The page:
Doctor Who episode 292: The Claws of Axos – Episode Four (3/4/1971)
While it’s very easy to spot patterns that aren’t there, I think there’s a definite sense of Season Eight leading up to this episode, and the next story. We hadn’t seen the TARDIS since Spearhead from Space, but it reappeared in Terror of the Autons, we got our first glimpse inside it since The War Games in the previous episode, and here, 39 episodes into his era, Jon Pertwee gets to pilot the Police Box for the first time. Fair enough, it’s only for a short trip, but at last the show is breaking out of the shackles of the exile format.
Baker and Martin (or, realistically, Terrance Dicks) give this an appropriate rationale – the Doctor needs the Master’s knowledge of dematerialisation theory to take off – and again there’s a sense that some care has been taken to set this up. Most of the episode is secondary to the big moment of the TARDIS dematerialising.
The Doctor’s elaborate deception to convince the Master to help him also feels like it’s been well set up with his attempt to escape using the Master’s dematerialisation circuit in Terror of the Autons, and his grumpiness about being stuck on Earth at the end of The Mind of Evil. Jo’s horrified reaction, the way she bangs on the TARDIS door begging him to stay, and then steps back to watch the Ship leave comes across as a similarly significant moment to the Master’s regeneration and TARDIS hijack at the end of Utopia. The fact that he’s still stuck at the end (Pertwee again overplaying a mildly amusing line as if it’s pure comedy gold) is by the by, in context the Doctor travelling in time and space is as significant as him discovering he is not the last of the Time Lords.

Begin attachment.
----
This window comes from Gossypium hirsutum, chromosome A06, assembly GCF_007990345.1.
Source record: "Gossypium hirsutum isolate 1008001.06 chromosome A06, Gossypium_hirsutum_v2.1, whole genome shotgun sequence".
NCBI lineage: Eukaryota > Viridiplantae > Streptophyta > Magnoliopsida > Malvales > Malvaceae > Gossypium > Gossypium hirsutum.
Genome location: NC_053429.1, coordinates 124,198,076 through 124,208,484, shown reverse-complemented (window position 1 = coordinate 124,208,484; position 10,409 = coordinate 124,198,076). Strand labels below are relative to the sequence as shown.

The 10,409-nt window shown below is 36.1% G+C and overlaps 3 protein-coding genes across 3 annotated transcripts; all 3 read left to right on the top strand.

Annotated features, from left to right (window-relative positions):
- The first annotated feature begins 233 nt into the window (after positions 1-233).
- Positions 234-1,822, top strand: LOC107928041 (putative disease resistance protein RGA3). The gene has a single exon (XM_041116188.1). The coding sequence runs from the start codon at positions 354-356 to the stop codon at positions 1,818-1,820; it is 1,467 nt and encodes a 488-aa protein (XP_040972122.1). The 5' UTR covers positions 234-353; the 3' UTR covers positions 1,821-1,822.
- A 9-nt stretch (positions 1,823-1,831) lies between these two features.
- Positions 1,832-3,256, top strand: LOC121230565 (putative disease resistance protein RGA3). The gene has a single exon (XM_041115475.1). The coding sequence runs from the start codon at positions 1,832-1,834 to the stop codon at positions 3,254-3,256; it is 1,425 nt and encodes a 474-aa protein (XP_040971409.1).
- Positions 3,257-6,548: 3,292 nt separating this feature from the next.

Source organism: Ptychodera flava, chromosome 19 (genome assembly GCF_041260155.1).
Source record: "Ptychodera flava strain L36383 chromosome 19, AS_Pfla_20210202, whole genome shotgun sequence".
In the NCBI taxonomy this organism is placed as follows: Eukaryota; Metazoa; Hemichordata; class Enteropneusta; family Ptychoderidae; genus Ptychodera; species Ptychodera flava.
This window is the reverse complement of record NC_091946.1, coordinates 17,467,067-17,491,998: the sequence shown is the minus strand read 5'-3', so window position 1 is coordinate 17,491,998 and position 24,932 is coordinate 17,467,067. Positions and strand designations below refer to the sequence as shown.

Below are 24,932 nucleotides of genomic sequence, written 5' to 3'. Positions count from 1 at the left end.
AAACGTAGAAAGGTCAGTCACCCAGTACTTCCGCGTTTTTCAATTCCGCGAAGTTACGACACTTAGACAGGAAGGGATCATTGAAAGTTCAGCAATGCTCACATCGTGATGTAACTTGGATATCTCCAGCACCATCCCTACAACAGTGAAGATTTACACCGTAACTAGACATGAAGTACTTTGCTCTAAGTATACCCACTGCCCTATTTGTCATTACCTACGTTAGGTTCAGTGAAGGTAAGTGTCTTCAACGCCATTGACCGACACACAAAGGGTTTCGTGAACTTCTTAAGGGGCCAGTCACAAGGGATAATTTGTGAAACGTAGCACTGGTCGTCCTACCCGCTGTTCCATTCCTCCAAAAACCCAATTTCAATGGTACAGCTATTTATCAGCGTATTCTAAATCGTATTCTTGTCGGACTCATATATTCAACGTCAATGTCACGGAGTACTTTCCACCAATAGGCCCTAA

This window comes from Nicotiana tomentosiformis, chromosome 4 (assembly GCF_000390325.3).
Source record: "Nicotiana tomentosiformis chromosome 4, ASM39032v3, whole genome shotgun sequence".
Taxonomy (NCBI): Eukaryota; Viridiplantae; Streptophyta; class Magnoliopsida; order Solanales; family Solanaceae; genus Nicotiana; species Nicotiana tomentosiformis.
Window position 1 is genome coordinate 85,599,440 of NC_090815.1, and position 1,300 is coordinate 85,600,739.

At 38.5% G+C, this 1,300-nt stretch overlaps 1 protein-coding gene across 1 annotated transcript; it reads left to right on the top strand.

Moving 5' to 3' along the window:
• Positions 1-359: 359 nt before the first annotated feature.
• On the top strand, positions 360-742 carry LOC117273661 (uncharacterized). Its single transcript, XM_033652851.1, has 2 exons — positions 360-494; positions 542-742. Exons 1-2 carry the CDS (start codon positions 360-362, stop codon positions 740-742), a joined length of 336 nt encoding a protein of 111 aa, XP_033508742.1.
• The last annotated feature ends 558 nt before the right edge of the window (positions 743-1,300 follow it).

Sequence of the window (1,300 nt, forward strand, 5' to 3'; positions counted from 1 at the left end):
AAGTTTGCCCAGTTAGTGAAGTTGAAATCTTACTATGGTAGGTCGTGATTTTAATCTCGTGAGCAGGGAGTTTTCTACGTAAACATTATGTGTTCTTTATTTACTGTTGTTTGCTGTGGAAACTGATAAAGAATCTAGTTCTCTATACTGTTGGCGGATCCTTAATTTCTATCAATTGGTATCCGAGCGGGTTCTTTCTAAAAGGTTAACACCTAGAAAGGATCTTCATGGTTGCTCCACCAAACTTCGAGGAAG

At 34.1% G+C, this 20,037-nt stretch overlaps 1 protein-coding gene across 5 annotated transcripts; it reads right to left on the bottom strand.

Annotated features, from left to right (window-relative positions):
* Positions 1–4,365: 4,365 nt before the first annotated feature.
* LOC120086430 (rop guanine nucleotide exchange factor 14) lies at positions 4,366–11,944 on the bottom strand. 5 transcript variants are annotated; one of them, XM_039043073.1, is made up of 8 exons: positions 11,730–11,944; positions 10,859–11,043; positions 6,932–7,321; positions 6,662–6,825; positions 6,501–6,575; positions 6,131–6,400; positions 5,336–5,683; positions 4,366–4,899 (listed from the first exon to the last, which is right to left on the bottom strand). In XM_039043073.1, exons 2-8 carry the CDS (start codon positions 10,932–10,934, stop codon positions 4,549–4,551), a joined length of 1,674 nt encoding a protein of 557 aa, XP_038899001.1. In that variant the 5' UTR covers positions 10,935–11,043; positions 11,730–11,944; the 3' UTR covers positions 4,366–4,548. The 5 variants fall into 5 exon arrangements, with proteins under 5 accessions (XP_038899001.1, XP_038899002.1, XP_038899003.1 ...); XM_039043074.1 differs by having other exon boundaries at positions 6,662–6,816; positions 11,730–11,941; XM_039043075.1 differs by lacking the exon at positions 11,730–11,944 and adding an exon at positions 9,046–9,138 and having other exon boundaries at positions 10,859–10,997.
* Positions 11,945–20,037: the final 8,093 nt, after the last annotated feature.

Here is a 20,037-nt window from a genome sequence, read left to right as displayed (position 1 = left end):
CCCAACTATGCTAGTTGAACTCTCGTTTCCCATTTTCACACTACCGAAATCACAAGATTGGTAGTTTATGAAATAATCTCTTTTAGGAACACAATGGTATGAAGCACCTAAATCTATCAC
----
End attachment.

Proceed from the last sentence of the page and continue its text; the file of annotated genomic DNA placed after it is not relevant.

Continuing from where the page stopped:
The rest of the episode is very well done: Michael Ferguson directs the three major action sequences very well: Jo and the Doctor’s escape from a convulsing Axos looks like a 1980s pop video with rotating heads and electronic effects; the attack on the UNIT convoy looks dynamic, and the final battle in the power room is suitably brutal and desperate. The script has a slightly giddy excitement to it, packed with big ideas that are almost casually thrown away: the fannish notion of the Doctor taking revenge against the High Council of the Time Lords and turning Axos into a TARDIS sounds like the plot of an EDA novel. Again, all that undermines it are performances that are vivid for the wrong reasons, as if some of the actors think unless they play it big and broad they’ll be lost in the mix.
Next episode: Colony in Space